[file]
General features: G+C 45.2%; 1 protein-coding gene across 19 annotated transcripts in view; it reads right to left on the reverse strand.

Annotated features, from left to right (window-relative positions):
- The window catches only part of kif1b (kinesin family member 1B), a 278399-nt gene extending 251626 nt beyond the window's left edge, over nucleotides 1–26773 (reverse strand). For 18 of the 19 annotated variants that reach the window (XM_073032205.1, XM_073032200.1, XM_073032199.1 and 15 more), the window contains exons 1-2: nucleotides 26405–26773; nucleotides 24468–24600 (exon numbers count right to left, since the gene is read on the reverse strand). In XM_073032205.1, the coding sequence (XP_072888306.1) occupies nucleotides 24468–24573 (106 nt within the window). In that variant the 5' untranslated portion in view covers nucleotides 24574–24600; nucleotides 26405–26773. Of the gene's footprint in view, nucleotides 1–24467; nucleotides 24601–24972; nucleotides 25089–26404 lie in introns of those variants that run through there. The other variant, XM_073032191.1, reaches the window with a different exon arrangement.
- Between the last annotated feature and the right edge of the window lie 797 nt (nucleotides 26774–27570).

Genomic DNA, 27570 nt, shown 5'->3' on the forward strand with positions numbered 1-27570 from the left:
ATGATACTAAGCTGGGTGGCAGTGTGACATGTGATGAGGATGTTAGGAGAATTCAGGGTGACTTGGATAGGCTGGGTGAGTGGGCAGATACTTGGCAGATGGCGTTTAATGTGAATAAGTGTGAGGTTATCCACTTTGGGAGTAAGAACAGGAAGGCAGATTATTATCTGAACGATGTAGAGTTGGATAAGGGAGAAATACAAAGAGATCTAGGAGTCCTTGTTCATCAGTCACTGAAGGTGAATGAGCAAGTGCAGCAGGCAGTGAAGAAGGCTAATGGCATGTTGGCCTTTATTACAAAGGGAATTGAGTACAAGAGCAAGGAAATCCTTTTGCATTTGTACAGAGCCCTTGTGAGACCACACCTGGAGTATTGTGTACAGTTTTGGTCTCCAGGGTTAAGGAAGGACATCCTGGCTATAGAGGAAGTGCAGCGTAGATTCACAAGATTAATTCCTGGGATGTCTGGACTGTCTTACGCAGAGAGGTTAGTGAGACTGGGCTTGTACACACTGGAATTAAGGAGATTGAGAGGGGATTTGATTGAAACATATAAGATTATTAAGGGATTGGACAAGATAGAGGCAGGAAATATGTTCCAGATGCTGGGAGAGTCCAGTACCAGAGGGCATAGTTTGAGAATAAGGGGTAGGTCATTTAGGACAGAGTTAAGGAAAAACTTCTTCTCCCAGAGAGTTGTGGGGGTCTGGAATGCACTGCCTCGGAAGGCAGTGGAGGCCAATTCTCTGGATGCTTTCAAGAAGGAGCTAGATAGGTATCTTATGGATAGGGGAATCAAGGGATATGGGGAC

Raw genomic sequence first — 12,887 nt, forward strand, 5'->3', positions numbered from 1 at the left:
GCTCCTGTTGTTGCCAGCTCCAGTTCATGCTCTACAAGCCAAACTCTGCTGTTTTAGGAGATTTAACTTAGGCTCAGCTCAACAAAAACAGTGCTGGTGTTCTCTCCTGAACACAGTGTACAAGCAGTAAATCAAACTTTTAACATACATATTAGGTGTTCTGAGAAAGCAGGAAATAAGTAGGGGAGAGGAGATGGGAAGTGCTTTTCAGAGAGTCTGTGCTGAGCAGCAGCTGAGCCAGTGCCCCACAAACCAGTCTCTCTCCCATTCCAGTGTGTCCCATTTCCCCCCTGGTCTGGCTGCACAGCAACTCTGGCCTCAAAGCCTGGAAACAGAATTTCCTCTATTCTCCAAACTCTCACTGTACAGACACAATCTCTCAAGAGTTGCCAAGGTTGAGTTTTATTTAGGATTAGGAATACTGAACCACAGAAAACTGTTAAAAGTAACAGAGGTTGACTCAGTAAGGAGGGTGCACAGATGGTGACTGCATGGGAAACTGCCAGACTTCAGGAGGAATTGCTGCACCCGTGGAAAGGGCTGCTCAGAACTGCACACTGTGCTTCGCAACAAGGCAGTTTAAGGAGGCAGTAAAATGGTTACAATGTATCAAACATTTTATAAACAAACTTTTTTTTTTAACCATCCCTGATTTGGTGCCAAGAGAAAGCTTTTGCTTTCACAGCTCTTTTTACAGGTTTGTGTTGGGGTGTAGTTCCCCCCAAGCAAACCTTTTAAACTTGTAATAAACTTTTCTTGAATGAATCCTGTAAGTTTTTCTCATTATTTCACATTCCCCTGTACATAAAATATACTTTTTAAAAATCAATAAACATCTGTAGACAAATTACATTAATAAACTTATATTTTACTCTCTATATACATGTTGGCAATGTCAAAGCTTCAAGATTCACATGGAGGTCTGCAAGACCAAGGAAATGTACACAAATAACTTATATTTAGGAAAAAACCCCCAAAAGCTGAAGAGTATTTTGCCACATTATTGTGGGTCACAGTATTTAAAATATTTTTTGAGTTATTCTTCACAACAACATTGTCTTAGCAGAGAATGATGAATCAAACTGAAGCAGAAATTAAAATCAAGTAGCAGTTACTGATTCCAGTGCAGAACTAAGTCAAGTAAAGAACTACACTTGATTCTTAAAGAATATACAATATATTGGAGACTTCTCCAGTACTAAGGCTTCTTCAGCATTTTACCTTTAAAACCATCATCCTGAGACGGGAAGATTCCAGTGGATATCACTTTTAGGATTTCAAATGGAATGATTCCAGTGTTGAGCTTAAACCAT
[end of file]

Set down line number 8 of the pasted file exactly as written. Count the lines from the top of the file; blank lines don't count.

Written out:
GCTCCTGTTGTTGCCAGCTCCAGTTCATGCTCTACAAGCCAAACTCTGCTGTTTTAGGAGATTTAACTTAGGCTCAGCTCAACAAAAACAGTGCTGGTGTTCTCTCCTGAACACAGTGTACAAGCAGTAAATCAAACTTTTAACATACATATTAGGTGTTCTGAGAAAGCAGGAAATAAGTAGGGGAGAGGAGATGGGAAGTGCTTTTCAGAGAGTCTGTGCTGAGCAGCAGCTGAGCCAGTGCCCCACAAACCAGTCTCTCTCCCATTCCAGTGTGTCCCATTTCCCCCCTGGTCTGGCTGCACAGCAACTCTGGCCTCAAAGCCTGGAAACAGAATTTCCTCTATTCTCCAAACTCTCACTGTACAGACACAATCTCTCAAGAGTTGCCAAGGTTGAGTTTTATTTAGGATTAGGAATACTGAACCACAGAAAACTGTTAAAAGTAACAGAGGTTGACTCAGTAAGGAGGGTGCACAGATGGTGACTGCATGGGAAACTGCCAGACTTCAGGAGGAATTGCTGCACCCGTGGAAAGGGCTGCTCAGAACTGCACACTGTGCTTCGCAACAAGGCAGTTTAAGGAGGCAGTAAAATGGTTACAATGTATCAAACATTTTATAAACAAACTTTTTTTTTTAACCATCCCTGATTTGGTGCCAAGAGAAAGCTTTTGCTTTCACAGCTCTTTTTACAGGTTTGTGTTGGGGTGTAGTTCCCCCCAAGCAAACCTTTTAAACTTGTAATAAACTTTTCTTGAATGAATCCTGTAAGTTTTTCTCATTATTTCACATTCCCCTGTACATAAAATATACTTTTTAAAAATCAATAAACATCTGTAGACAAATTACATTAATAAACTTATATTTTACTCTCTATATACATGTTGGCAATGTCAAAGCTTCAAGATTCACATGGAGGTCTGCAAGACCAAGGAAATGTACACAAATAACTTATATTTAGGAAAAAACCCCCAAAAGCTGAAGAGTATTTTGCCACATTATTGTGGGTCACAGTATTTAAAATATTTTTTGAGTTATTCTTCACAACAACATTGTCTTAGCAGAGAATGATGAATCAAACTGAAGCAGAAATTAAAATCAAGTAGCAGTTACTGATTCCAGTGCAGAACTAAGTCAAGTAAAGAACTACACTTGATTCTTAAAGAATATACAATATATTGGAGACTTCTCCAGTACTAAGGCTTCTTCAGCATTTTACCTTTAAAACCATCATCCTGAGACGGGAAGATTCCAGTGGATATCACTTTTAGGATTTCAAATGGAATGATTCCAGTGTTGAGCTTAAACCAT